3 Works

Data from: Edge influence on vegetation at natural and anthropogenic edges of boreal forests in Canada and Fennoscandia

Karen A. Harper, S. Ellen Macdonald, Michael S. Mayerhofer, Shekhar R. Biswas, Per-Anders Esseen, Kristoffer Hylander, Katherine J. Stewart, Azim U. Mallik, Pierre Drapeau, Bengt-Gunnar Jonsson, Daniel Lesieur, Jari Kouki & Yves Bergeron
1. Although anthropogenic edges are an important consequence of timber harvesting, edges due to natural disturbances or landscape heterogeneity are also common. Forest edges have been well-studied in temperate and tropical forests, but less so in less productive, disturbance-adapted boreal forests. 2. We synthesized data on forest vegetation at edges of boreal forests and compared edge influence among edge types (fire, cut, lake/wetland; old vs. young), forest types (broadleaf vs. coniferous) and geographic regions. Our...

Data from: Adjustments in habitat selection to changing availability induce fitness costs for a threatened ungulate

Chrystel L. Losier, Serge Couturier, Martin-Hugues St-Laurent, Pierre Drapeau, Claude Dussault, Tyler Rudolph, Vincent Brodeur, Jerod A. Merkle & Daniel Fortin
1. Functional responses in habitat selection occur when individuals adjust their selection of habitat features as a function of the availability of those features. Functional responses in habitat selection are generally assumed to be fitness-rewarding tactics and are used to guide conservation actions. Fitness consequences of functional responses, however, have rarely been evaluated. 2. Eighty-three caribou were followed with GPS collars to establish the link between functional responses in habitat selection and adult female survival,...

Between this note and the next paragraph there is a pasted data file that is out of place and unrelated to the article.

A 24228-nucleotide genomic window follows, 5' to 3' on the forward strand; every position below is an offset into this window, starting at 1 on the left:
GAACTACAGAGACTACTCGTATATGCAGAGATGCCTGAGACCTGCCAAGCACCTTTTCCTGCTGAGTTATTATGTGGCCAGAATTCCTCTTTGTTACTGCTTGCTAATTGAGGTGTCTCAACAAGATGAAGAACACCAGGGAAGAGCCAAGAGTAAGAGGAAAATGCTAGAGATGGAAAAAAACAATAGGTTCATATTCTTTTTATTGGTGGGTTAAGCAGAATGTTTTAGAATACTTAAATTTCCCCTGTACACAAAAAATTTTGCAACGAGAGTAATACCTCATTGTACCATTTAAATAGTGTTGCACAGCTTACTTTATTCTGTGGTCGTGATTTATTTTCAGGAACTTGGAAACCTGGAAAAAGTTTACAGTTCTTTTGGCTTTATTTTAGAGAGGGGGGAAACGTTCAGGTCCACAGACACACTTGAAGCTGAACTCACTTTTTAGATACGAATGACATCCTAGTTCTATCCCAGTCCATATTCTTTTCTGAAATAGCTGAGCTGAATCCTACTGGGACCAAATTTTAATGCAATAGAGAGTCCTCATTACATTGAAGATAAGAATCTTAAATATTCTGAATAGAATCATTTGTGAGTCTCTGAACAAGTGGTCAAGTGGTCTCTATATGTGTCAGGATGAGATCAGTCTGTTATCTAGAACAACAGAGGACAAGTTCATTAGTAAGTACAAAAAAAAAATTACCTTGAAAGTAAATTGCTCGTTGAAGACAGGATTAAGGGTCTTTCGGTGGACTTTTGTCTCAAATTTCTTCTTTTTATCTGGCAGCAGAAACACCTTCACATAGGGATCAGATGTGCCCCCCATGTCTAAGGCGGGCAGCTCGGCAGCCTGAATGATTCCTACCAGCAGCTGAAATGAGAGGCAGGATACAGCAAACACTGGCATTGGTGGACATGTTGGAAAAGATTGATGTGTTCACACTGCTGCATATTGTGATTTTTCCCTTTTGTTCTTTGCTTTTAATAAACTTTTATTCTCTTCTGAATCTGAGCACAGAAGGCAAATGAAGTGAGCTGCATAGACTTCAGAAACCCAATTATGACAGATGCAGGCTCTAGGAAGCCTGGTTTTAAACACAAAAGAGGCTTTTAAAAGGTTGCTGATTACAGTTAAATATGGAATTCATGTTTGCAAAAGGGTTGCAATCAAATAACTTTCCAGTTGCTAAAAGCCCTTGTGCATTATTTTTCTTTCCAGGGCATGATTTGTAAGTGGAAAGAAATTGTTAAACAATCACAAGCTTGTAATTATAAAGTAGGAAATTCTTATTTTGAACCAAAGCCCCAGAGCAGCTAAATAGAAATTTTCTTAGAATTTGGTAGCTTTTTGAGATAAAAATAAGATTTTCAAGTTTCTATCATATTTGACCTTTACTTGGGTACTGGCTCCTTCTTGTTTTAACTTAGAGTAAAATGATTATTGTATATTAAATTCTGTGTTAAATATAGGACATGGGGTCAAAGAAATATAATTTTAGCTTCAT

Data from: A spatial theory for characterizing predator–multiprey interactions in heterogeneous landscapes

Daniel Fortin, Pietro-Luciano Buono, Oswald J. Schmitz, Nicolas Courbin, Chrystel Losier, Martin-Hugues St-Laurent, Pierre Drapeau, Sandra Heppell, Claude Dussault, Vincent Brodeur & Julien Mainguy
Trophic interactions in multiprey systems can be largely determined by prey distributions. Yet, classic predator–prey models assume spatially homogeneous interactions between predators and prey. We developed a spatially informed theory that predicts how habitat heterogeneity alters the landscape-scale distribution of mortality risk of prey from predation, and hence the nature of predator interactions in multiprey systems. The theoretical model is a spatially explicit, multiprey functional response in which species-specific advection–diffusion models account for the response...

Registration Year

  • 2015

Resource Types

  • Dataset


  • Université du Québec en Abitibi-Témiscamingue
  • Université Laval
  • University of Quebec at Montreal
  • University of Eastern Finland
  • University of Alberta
  • Mid Sweden University
  • Dalhousie University
  • Center for Northern Studies
  • Lakehead University
  • Mount Saint Vincent University